As Hillary Clinton said in her graceful concession speech, we must accept and support Donald Trump as president.

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IN her concession speech, Hillary Clinton showed the grace, thoughtfulness and steadfast commitment to American values that could have made her a great president.

Clinton acknowledged that she underestimated how deeply the nation is divided but said it remains “hopeful, inclusive and big-hearted.”

Noting that our constitutional democracy enshrines the peaceful transfer of power and we cherish that, Clinton said Americans owe Donald Trump “an open mind and the chance to lead.”

Trump’s election seems impossible to members of this editorial board and to many in Washington state, as if we’re in a dystopian novel come to life. But Clinton rightly notes that our civic life goes on.

All Americans can thank Trump for one thing. His successful campaign highlighted the overlooked reality that much of the population was left behind by the economic recovery and is suffering from an uncertain future.”

Americans must continue participating “to keep advancing the causes and values we all hold dear” and we should “never stop believing that fighting for what’s right is worth it.”

We must accept that Trump won the election, make the most of it and hold him to his promise of making the country better for all citizens.

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All Americans can thank Trump for one thing. His successful campaign highlighted the overlooked reality that much of the population was left behind by the economic recovery and is suffering from an uncertain future.

The plight of these fellow citizens was ignored for too long by media, which are dwindled and concentrated in a few big cities, and by both the Democratic and Republican establishments.

In his victory speech, Trump offered reassurances that he’ll be a president for all citizens and said it’s time for the nation to “bind the wounds of division.”

Let’s hope so.

President Barack Obama, accompanied by Vice President Joe Biden, speaks in the election, Wednesday, Nov. 9, 2016, in the Rose Garden of the White House in Washington. (AP Photo/Pablo Martinez Monsivais)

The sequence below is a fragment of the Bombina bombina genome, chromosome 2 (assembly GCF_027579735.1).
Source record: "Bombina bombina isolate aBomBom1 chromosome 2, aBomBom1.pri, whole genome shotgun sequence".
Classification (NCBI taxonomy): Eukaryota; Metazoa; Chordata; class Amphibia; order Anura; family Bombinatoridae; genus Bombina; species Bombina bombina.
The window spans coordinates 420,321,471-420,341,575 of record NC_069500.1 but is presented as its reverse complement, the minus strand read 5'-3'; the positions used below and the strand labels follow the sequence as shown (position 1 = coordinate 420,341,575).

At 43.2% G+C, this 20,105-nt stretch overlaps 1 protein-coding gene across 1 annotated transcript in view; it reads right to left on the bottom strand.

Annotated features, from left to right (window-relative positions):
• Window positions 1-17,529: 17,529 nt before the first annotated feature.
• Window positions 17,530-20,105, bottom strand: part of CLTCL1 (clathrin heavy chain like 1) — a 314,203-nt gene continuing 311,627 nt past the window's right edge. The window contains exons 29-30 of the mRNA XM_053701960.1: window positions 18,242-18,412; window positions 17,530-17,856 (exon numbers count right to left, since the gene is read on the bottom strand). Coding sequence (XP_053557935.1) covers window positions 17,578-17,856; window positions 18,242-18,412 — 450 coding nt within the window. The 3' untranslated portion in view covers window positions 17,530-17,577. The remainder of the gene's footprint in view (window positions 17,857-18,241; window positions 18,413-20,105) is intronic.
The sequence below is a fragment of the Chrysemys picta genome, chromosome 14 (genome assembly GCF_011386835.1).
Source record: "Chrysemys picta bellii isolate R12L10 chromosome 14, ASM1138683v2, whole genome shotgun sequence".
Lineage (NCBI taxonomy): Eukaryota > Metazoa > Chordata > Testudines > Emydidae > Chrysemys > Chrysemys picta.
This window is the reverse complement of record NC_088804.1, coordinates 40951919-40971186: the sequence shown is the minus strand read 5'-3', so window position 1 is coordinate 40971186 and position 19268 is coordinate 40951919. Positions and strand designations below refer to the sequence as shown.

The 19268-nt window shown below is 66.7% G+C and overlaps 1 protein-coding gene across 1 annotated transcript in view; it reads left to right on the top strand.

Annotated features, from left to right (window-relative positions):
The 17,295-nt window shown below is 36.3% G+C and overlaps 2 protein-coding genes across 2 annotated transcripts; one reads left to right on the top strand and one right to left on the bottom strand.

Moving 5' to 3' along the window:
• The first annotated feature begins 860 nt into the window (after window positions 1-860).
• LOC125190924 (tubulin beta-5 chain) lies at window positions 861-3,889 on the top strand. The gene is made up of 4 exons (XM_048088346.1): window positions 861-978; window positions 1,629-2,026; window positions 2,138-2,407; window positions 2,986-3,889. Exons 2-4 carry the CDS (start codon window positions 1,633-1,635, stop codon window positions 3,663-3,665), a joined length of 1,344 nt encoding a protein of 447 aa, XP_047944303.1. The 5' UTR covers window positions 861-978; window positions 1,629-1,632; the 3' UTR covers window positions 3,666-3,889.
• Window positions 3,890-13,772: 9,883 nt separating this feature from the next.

President Barack Obama, accompanied by Vice President Joe Biden, speaks in the election, Wednesday, Nov. 9, 2016, in the Rose Garden of the White House in Washington. (AP Photo/Pablo Martinez Monsivais)

Trump missed an early opportunity to show principled leadership and start the healing. That chance came midway through the speech, when Trump failed to rebuke a supporter in the room who could be heard shouting for him to “kill Obama.”

We could read into the signs of an apocalypse. Or we could take the high road urged by President Obama, who listened to the same speech, focused on the good things that Trump said and wished him the best.

“We are now all rooting for his success in uniting and leading the country,” Obama said later on Wednesday.

“Everybody is sad when their side loses an election but the day after we have to remember that we’re actually all on one team … we’re Americans first, we’re patriots first,” Obama continued. “We all want what’s best for this country. That’s what I heard in Mr. Trump’s remarks last night.”

Obama is a hard act to follow, and the next four years are daunting.

Trump’s inexperience and unknown qualities will test our nation and demand extraordinary vigilance and civic engagement. But if we don’t give up, America will continue to be great.